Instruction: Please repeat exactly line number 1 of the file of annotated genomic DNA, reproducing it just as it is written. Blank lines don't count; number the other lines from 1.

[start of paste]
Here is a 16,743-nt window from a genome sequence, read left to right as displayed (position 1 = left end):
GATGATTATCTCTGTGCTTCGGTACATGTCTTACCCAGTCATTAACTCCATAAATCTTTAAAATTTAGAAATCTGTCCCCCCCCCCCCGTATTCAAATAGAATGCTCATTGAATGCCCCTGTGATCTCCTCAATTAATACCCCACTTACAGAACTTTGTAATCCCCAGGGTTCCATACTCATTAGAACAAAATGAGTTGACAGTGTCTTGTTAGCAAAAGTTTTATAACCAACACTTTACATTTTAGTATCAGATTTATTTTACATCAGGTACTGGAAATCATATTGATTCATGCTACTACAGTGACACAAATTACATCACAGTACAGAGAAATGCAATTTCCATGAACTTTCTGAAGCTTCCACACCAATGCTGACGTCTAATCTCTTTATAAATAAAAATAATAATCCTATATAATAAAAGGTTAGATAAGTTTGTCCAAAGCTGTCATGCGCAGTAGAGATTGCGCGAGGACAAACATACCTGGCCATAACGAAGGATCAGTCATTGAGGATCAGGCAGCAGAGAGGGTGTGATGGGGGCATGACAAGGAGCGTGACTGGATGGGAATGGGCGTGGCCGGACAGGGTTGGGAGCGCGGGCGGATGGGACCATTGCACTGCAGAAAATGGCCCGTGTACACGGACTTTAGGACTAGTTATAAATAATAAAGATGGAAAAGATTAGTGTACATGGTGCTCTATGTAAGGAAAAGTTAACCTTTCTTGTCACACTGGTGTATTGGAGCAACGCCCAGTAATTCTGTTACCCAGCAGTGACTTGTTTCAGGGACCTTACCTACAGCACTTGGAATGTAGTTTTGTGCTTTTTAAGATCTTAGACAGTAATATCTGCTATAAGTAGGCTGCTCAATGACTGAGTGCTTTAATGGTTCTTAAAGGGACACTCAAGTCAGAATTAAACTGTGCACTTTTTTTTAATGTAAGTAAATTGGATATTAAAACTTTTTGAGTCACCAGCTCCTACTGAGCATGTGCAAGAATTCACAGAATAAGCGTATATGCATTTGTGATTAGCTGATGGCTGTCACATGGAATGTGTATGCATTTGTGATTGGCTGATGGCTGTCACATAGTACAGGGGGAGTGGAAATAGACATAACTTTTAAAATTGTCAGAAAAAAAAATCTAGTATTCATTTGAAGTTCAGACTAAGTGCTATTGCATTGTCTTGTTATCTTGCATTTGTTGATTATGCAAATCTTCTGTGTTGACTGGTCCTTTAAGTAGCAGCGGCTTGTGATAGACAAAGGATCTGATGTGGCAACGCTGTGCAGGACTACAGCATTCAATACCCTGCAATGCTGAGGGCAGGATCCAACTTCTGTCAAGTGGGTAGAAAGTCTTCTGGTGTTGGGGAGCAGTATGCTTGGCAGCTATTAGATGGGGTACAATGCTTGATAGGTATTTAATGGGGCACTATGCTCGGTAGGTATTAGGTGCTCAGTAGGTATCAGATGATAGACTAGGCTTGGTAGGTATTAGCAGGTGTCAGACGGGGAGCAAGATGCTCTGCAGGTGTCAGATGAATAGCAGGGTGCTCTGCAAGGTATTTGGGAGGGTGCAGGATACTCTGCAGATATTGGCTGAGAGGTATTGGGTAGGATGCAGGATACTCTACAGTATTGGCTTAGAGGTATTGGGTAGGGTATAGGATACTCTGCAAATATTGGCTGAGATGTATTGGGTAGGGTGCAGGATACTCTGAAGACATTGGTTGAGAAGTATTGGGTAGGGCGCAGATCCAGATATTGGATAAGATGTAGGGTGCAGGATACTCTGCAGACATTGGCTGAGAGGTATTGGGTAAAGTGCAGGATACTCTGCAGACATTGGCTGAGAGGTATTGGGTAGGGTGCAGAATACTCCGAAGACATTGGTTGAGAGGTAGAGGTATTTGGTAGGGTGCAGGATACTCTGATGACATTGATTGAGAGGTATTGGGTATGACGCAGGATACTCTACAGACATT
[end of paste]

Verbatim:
Here is a 16,743-nt window from a genome sequence, read left to right as displayed (position 1 = left end):